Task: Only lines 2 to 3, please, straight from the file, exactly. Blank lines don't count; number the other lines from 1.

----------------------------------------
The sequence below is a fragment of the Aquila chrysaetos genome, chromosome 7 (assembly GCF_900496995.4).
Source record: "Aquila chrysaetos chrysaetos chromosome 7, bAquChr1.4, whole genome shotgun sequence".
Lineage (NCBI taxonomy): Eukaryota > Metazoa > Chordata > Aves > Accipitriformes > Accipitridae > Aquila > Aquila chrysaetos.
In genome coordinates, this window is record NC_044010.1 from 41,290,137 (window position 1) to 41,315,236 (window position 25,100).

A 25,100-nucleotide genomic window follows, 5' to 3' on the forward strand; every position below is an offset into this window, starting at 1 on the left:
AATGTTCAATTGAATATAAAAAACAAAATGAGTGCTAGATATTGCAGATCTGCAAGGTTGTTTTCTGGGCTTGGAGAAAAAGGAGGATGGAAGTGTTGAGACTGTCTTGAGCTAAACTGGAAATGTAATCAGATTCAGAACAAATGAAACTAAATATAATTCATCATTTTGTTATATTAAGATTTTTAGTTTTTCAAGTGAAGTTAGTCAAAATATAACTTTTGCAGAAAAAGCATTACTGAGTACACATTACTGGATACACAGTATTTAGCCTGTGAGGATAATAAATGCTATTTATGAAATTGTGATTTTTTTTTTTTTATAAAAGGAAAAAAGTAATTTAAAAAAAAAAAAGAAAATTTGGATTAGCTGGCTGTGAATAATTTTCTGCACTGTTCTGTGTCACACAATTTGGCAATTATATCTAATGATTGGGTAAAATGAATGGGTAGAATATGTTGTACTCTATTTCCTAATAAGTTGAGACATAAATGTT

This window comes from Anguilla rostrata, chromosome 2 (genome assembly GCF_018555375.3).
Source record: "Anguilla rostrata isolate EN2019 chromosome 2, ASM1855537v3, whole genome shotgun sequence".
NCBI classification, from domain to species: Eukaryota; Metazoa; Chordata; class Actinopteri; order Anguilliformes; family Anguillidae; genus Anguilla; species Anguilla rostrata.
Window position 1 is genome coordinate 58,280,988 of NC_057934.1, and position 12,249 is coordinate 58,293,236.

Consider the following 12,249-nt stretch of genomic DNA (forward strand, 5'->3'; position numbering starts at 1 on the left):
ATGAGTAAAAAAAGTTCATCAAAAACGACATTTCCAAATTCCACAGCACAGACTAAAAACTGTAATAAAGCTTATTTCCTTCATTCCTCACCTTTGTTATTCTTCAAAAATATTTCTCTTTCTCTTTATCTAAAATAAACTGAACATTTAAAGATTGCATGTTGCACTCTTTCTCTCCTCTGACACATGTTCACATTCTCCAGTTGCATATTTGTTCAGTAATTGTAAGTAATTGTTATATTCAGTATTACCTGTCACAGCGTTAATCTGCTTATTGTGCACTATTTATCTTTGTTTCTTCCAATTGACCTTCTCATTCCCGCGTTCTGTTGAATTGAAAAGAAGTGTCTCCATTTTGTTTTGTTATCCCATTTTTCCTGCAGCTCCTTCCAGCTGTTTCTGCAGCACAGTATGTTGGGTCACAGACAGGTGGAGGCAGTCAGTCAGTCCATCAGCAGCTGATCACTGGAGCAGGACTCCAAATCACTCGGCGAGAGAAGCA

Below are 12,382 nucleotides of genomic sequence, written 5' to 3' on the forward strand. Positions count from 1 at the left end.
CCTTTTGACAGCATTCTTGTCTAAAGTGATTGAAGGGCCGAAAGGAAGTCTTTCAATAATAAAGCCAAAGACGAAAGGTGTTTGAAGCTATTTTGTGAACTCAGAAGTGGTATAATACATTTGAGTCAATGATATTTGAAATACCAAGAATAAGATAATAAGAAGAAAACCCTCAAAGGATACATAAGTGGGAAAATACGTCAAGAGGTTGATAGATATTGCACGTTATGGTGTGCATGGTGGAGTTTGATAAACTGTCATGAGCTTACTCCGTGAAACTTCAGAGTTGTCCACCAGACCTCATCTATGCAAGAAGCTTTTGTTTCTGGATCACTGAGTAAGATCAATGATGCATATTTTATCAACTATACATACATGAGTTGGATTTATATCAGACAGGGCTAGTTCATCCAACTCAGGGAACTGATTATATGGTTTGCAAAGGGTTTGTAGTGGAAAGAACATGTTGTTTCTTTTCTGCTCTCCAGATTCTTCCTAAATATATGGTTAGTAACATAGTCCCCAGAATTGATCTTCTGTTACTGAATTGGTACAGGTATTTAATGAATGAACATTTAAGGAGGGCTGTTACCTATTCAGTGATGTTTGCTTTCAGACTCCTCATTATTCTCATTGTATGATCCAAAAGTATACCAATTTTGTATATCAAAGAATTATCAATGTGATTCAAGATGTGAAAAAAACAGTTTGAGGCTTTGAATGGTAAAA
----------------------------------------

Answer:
Source record: "Aquila chrysaetos chrysaetos chromosome 7, bAquChr1.4, whole genome shotgun sequence".
Lineage (NCBI taxonomy): Eukaryota > Metazoa > Chordata > Aves > Accipitriformes > Accipitridae > Aquila > Aquila chrysaetos.